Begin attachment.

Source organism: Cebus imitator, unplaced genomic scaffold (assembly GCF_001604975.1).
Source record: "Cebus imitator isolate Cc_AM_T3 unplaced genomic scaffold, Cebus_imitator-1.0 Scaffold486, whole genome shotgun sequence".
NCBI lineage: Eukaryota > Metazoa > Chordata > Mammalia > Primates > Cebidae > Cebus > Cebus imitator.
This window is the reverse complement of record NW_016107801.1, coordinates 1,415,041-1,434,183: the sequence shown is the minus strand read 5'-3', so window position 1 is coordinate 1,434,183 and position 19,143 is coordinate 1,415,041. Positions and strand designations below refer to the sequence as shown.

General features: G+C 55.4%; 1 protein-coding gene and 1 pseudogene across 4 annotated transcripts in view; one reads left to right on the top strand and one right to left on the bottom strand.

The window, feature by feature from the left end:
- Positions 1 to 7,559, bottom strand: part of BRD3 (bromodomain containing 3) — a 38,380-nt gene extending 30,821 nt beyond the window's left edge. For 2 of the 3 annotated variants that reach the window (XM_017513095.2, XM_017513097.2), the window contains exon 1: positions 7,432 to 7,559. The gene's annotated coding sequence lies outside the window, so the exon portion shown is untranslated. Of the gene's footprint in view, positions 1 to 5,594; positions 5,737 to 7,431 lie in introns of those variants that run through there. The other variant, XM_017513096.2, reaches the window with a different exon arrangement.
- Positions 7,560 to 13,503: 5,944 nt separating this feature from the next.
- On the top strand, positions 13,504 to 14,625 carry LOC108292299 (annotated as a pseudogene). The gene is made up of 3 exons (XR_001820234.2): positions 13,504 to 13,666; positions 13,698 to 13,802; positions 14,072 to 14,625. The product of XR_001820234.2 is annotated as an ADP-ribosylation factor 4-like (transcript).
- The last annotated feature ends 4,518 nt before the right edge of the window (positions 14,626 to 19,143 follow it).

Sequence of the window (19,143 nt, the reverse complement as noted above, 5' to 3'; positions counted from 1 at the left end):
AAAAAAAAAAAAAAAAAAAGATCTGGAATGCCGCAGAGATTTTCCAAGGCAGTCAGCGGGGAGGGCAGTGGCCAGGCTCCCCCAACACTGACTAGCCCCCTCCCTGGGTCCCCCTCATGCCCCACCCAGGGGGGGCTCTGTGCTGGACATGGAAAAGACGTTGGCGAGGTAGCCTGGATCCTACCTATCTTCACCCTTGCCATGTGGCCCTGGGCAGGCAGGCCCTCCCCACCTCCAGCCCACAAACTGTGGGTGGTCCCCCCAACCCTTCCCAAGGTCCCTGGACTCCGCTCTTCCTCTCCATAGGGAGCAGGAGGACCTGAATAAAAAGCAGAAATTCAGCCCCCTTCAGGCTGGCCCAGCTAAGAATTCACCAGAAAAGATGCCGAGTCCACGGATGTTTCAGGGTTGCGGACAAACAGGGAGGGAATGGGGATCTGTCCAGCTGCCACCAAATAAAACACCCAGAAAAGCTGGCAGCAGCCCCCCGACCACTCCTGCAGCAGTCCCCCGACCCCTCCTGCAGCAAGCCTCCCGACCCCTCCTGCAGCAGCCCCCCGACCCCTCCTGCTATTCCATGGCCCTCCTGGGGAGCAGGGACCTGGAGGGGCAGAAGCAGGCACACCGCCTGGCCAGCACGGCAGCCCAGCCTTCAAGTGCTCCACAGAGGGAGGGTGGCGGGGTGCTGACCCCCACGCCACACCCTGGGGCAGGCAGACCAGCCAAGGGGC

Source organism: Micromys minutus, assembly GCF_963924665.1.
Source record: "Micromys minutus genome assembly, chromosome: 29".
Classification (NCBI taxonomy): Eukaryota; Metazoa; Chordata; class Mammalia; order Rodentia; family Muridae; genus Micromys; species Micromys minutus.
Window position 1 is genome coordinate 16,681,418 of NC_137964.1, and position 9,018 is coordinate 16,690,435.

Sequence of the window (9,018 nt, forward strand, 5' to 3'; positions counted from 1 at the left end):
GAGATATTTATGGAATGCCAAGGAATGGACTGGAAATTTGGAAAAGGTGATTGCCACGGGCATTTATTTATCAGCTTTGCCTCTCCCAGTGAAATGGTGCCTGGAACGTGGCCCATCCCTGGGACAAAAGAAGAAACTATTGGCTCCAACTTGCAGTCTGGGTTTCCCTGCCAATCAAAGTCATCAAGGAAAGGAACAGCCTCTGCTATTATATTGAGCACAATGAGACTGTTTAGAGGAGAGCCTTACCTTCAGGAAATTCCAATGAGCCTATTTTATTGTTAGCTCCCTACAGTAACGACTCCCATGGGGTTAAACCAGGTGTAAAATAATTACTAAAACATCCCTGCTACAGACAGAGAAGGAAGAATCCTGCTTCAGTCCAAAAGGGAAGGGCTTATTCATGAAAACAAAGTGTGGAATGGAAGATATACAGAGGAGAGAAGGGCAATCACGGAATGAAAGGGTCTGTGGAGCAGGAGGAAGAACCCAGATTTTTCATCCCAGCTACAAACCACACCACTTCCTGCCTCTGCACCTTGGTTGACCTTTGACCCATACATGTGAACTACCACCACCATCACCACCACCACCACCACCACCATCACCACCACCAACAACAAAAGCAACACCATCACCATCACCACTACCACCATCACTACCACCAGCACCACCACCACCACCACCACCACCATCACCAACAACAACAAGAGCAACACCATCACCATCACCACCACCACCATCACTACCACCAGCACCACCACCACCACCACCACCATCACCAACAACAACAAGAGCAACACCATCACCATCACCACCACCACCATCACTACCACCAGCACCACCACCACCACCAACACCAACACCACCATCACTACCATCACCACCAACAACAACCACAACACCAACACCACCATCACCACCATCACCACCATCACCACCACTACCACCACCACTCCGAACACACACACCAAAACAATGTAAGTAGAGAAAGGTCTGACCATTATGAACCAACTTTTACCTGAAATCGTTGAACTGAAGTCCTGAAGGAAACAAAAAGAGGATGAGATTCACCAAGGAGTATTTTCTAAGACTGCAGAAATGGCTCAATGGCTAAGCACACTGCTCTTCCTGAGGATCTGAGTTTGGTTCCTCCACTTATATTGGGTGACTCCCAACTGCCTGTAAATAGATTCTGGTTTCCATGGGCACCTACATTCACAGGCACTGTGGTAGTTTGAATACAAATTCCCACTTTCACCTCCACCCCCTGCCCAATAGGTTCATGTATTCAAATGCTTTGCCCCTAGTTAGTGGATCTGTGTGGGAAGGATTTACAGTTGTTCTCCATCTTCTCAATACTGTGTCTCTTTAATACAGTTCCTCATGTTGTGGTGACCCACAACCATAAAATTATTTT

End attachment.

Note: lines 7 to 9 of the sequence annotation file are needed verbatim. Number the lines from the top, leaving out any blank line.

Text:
- Positions 1 to 7,559, bottom strand: part of BRD3 (bromodomain containing 3) — a 38,380-nt gene extending 30,821 nt beyond the window's left edge. For 2 of the 3 annotated variants that reach the window (XM_017513095.2, XM_017513097.2), the window contains exon 1: positions 7,432 to 7,559. The gene's annotated coding sequence lies outside the window, so the exon portion shown is untranslated. Of the gene's footprint in view, positions 1 to 5,594; positions 5,737 to 7,431 lie in introns of those variants that run through there. The other variant, XM_017513096.2, reaches the window with a different exon arrangement.
- Positions 7,560 to 13,503: 5,944 nt separating this feature from the next.
- On the top strand, positions 13,504 to 14,625 carry LOC108292299 (annotated as a pseudogene). The gene is made up of 3 exons (XR_001820234.2): positions 13,504 to 13,666; positions 13,698 to 13,802; positions 14,072 to 14,625. The product of XR_001820234.2 is annotated as an ADP-ribosylation factor 4-like (transcript).